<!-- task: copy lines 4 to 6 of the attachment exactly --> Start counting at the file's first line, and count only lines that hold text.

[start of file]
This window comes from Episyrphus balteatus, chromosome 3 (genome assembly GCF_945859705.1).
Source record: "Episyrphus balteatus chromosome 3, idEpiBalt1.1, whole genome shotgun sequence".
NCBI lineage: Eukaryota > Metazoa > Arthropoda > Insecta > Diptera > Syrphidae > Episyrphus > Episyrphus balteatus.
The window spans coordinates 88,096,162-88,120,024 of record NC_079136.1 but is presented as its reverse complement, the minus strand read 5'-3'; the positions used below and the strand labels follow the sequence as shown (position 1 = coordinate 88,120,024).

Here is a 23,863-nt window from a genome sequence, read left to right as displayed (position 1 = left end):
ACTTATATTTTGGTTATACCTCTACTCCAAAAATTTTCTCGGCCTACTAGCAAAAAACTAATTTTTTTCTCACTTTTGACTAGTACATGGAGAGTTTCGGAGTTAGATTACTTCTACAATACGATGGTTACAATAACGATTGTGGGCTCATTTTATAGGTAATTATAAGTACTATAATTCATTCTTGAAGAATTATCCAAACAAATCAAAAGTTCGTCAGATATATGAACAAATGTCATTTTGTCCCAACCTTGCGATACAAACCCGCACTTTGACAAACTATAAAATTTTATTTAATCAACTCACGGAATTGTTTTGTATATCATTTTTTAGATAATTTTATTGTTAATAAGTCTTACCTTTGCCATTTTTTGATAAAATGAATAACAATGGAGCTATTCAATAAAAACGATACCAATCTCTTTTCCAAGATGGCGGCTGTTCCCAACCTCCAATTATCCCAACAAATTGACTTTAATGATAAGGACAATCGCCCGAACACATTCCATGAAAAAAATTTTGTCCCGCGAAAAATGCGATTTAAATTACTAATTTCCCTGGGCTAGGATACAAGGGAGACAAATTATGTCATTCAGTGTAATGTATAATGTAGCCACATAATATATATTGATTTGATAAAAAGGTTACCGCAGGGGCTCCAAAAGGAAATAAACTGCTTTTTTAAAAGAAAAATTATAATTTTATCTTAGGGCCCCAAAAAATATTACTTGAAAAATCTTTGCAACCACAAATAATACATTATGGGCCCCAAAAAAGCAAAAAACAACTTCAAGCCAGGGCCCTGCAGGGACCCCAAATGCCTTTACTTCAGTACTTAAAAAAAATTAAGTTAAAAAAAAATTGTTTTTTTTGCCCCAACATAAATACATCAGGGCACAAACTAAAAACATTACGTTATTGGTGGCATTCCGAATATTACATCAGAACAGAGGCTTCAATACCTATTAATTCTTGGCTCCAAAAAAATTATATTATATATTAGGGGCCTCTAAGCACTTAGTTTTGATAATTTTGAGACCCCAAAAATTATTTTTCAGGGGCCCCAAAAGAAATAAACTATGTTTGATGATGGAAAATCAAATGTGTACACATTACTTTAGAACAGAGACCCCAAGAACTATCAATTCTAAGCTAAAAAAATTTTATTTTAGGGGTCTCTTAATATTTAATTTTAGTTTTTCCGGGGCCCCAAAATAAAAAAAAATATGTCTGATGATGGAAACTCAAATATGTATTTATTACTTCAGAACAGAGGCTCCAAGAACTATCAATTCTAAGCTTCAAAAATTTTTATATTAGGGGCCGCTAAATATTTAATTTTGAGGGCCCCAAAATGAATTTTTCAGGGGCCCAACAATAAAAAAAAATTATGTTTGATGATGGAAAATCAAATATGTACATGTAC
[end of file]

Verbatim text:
The window spans coordinates 88,096,162-88,120,024 of record NC_079136.1 but is presented as its reverse complement, the minus strand read 5'-3'; the positions used below and the strand labels follow the sequence as shown (position 1 = coordinate 88,120,024).

Here is a 23,863-nt window from a genome sequence, read left to right as displayed (position 1 = left end):
ACTTATATTTTGGTTATACCTCTACTCCAAAAATTTTCTCGGCCTACTAGCAAAAAACTAATTTTTTTCTCACTTTTGACTAGTACATGGAGAGTTTCGGAGTTAGATTACTTCTACAATACGATGGTTACAATAACGATTGTGGGCTCATTTTATAGGTAATTATAAGTACTATAATTCATTCTTGAAGAATTATCCAAACAAATCAAAAGTTCGTCAGATATATGAACAAATGTCATTTTGTCCCAACCTTGCGATACAAACCCGCACTTTGACAAACTATAAAATTTTATTTAATCAACTCACGGAATTGTTTTGTATATCATTTTTTAGATAATTTTATTGTTAATAAGTCTTACCTTTGCCATTTTTTGATAAAATGAATAACAATGGAGCTATTCAATAAAAACGATACCAATCTCTTTTCCAAGATGGCGGCTGTTCCCAACCTCCAATTATCCCAACAAATTGACTTTAATGATAAGGACAATCGCCCGAACACATTCCATGAAAAAAATTTTGTCCCGCGAAAAATGCGATTTAAATTACTAATTTCCCTGGGCTAGGATACAAGGGAGACAAATTATGTCATTCAGTGTAATGTATAATGTAGCCACATAATATATATTGATTTGATAAAAAGGTTACCGCAGGGGCTCCAAAAGGAAATAAACTGCTTTTTTAAAAGAAAAATTATAATTTTATCTTAGGGCCCCAAAAAATATTACTTGAAAAATCTTTGCAACCACAAATAATACATTATGGGCCCCAAAAAAGCAAAAAACAACTTCAAGCCAGGGCCCTGCAGGGACCCCAAATGCCTTTACTTCAGTACTTAAAAAAAATTAAGTTAAAAAAAAATTGTTTTTTTTGCCCCAACATAAATACATCAGGGCACAAACTAAAAACATTACGTTATTGGTGGCATTCCGAATATTACATCAGAACAGAGGCTTCAATACCTATTAATTCTTGGCTCCAAAAAAATTATATTATATATTAGGGGCCTCTAAGCACTTAGTTTTGATAATTTTGAGACCCCAAAAATTATTTTTCAGGGGCCCCAAAAGAAATAAACTATGTTTGATGATGGAAAATCAAATGTGTACACATTACTTTAGAACAGAGACCCCAAGAACTATCAATTCTAAGCTAAAAAAATTTTATTTTAGGGGTCTCTTAATATTTAATTTTAGTTTTTCCGGGGCCCCAAAATAAAAAAAAATATGTCTGATGATGGAAACTCAAATATGTATTTATTACTTCAGAACAGAGGCTCCAAGAACTATCAATTCTAAGCTTCAAAAATTTTTATATTAGGGGCCGCTAAATATTTAATTTTGAGGGCCCCAAAATGAATTTTTCAGGGGCCCAACAATAAAAAAAAATTATGTTTGATGATGGAAAATCAAATATGTACATGTAC